Michigan lawmakers introduced an online poker and casino bill apparently out of the blue Friday. Dubbed The Lawful Internet Gaming Act and sponsored by State Senator Mike Kowall (R-15th), SB 889 seeks to establish a framework of legislation that would allow up to eight Michigan land-based casinos to offer internet poker and casino games to Michiganites and beyond.
Significantly, language in the bill suggests that SB 889 could be aiming for not just interstate liquidity-sharing but also might be dipping into the international pool. It states:
…a wager may be accepted from an individual who is not physically present in this state if the division determines that the wager is not inconsistent with federal law or the law of the jurisdiction, including any foreign nation, in which the individual is located or that the wagering is conducted under a multijurisdictional agreement to which this state is a party that is not inconsistent with federal law.
Of the states that have opted to regulate so far, Nevada and Delaware currently share a player pool, while it’s understood that New Jersey has “held discussions” on the issue with Nevada. However, New Jersey’s Constitution dictates that gambling operators must be headquartered in Atlantic City, which complicates the matter of liquidity sharing. Thus, should SB 889 ever become signed into law, Michigan, with a similar population to New Jersey, could eventually have a big advantage over other regulated states.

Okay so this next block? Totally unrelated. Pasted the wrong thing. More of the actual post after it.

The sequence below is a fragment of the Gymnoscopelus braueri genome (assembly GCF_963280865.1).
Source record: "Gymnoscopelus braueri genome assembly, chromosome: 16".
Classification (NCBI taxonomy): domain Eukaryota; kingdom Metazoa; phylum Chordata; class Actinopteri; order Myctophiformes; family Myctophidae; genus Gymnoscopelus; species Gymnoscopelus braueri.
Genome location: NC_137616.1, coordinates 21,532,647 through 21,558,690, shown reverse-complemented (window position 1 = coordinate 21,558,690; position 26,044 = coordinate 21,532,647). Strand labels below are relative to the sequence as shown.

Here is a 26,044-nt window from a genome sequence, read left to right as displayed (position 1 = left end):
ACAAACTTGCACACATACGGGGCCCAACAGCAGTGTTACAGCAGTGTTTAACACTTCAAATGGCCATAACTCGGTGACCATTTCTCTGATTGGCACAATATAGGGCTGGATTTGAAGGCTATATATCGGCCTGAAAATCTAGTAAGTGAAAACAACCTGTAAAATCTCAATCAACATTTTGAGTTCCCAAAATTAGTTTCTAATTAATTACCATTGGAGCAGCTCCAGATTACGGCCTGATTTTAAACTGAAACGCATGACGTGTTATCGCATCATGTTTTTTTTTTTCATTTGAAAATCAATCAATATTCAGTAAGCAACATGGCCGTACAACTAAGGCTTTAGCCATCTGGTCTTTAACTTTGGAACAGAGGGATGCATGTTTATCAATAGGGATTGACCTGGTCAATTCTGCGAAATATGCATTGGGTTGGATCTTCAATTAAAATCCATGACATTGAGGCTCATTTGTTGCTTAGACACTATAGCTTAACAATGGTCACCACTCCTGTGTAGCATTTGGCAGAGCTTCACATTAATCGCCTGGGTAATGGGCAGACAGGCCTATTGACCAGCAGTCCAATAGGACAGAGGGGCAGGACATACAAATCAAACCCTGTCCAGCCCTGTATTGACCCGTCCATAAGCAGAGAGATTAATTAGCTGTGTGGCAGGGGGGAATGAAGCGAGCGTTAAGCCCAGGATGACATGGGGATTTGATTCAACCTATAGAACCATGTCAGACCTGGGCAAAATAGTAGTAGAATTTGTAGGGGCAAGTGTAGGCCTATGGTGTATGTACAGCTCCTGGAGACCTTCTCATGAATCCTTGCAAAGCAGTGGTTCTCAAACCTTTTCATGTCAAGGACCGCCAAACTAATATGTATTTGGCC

The bill also seems to be astute on taxation, too, opting for a 10 percent tax on gross gaming revenue, which should be low enough to allow operators to remain competitive with the unregulated market. There would also be a $5 million licensing fee, renewable every five years for $100,000.
“Internet wagering on games of chance and games of skill is a core form of entertainment for millions of individuals worldwide,” states the bill. “In multiple jurisdictions across the world, Internet gaming is legal, regulated, and taxed, generating billions of dollars in revenue for governments.”
“In order to protect residents of this state who wager on games of chance and skill through the Internet and to capture revenues and create jobs generated from Internet gaming, it is in the best interest of this state and its citizens to regulate this activity by authorizing and establishing a secure, responsible, fair, and legal system of Internet gaming that complies with the United States Department of Justice’s September 2011 opinion concerning [the Wire Act].”
Michigan is one of three states that operates an online lottery and one of only two that permits the sale of “Instant Win” online scratch cards.